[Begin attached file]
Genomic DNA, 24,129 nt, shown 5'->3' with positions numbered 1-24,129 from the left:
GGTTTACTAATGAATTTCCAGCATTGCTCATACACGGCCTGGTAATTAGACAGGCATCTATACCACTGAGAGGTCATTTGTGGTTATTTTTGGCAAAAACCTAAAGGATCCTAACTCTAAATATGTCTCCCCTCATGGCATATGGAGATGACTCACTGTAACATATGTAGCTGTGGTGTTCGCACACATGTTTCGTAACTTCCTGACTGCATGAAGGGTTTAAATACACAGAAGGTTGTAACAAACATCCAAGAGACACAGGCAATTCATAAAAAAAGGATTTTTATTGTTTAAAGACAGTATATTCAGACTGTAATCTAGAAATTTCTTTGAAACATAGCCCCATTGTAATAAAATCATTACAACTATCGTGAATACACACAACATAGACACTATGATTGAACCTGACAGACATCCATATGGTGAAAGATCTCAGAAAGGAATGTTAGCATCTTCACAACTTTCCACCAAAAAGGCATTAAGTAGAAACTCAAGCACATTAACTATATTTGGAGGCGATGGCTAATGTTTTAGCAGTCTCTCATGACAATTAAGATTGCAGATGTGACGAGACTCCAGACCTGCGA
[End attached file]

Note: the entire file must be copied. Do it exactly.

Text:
Genomic DNA, 24,129 nt, shown 5'->3' with positions numbered 1-24,129 from the left:
GGTTTACTAATGAATTTCCAGCATTGCTCATACACGGCCTGGTAATTAGACAGGCATCTATACCACTGAGAGGTCATTTGTGGTTATTTTTGGCAAAAACCTAAAGGATCCTAACTCTAAATATGTCTCCCCTCATGGCATATGGAGATGACTCACTGTAACATATGTAGCTGTGGTGTTCGCACACATGTTTCGTAACTTCCTGACTGCATGAAGGGTTTAAATACACAGAAGGTTGTAACAAACATCCAAGAGACACAGGCAATTCATAAAAAAAGGATTTTTATTGTTTAAAGACAGTATATTCAGACTGTAATCTAGAAATTTCTTTGAAACATAGCCCCATTGTAATAAAATCATTACAACTATCGTGAATACACACAACATAGACACTATGATTGAACCTGACAGACATCCATATGGTGAAAGATCTCAGAAAGGAATGTTAGCATCTTCACAACTTTCCACCAAAAAGGCATTAAGTAGAAACTCAAGCACATTAACTATATTTGGAGGCGATGGCTAATGTTTTAGCAGTCTCTCATGACAATTAAGATTGCAGATGTGACGAGACTCCAGACCTGCGA